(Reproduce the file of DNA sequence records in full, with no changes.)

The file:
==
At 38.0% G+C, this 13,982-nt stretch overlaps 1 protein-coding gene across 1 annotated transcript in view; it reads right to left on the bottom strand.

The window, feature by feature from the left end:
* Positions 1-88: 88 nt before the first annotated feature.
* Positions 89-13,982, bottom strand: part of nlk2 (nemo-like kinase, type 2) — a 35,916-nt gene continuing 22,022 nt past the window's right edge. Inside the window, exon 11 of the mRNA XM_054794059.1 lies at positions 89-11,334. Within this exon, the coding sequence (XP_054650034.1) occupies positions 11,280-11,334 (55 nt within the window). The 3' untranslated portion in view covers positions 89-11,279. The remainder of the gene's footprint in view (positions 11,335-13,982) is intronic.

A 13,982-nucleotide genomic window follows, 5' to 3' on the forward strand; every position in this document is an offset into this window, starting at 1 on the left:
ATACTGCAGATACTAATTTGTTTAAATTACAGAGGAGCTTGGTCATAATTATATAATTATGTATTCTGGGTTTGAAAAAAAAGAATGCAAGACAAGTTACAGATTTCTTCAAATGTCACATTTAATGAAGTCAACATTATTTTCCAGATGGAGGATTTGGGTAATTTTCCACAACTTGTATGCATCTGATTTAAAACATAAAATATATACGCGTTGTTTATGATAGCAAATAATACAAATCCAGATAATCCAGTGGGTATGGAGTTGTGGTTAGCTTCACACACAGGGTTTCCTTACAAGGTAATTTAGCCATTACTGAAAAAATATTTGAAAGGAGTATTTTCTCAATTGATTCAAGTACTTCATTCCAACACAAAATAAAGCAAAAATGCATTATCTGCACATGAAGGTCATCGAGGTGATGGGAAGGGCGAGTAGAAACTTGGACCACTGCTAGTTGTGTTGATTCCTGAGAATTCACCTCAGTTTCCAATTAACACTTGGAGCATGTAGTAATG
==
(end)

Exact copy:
At 38.0% G+C, this 13,982-nt stretch overlaps 1 protein-coding gene across 1 annotated transcript in view; it reads right to left on the bottom strand.

The window, feature by feature from the left end:
* Positions 1-88: 88 nt before the first annotated feature.
* Positions 89-13,982, bottom strand: part of nlk2 (nemo-like kinase, type 2) — a 35,916-nt gene continuing 22,022 nt past the window's right edge. Inside the window, exon 11 of the mRNA XM_054794059.1 lies at positions 89-11,334. Within this exon, the coding sequence (XP_054650034.1) occupies positions 11,280-11,334 (55 nt within the window). The 3' untranslated portion in view covers positions 89-11,279. The remainder of the gene's footprint in view (positions 11,335-13,982) is intronic.

A 13,982-nucleotide genomic window follows, 5' to 3' on the forward strand; every position in this document is an offset into this window, starting at 1 on the left:
ATACTGCAGATACTAATTTGTTTAAATTACAGAGGAGCTTGGTCATAATTATATAATTATGTATTCTGGGTTTGAAAAAAAAGAATGCAAGACAAGTTACAGATTTCTTCAAATGTCACATTTAATGAAGTCAACATTATTTTCCAGATGGAGGATTTGGGTAATTTTCCACAACTTGTATGCATCTGATTTAAAACATAAAATATATACGCGTTGTTTATGATAGCAAATAATACAAATCCAGATAATCCAGTGGGTATGGAGTTGTGGTTAGCTTCACACACAGGGTTTCCTTACAAGGTAATTTAGCCATTACTGAAAAAATATTTGAAAGGAGTATTTTCTCAATTGATTCAAGTACTTCATTCCAACACAAAATAAAGCAAAAATGCATTATCTGCACATGAAGGTCATCGAGGTGATGGGAAGGGCGAGTAGAAACTTGGACCACTGCTAGTTGTGTTGATTCCTGAGAATTCACCTCAGTTTCCAATTAACACTTGGAGCATGTAGTAATG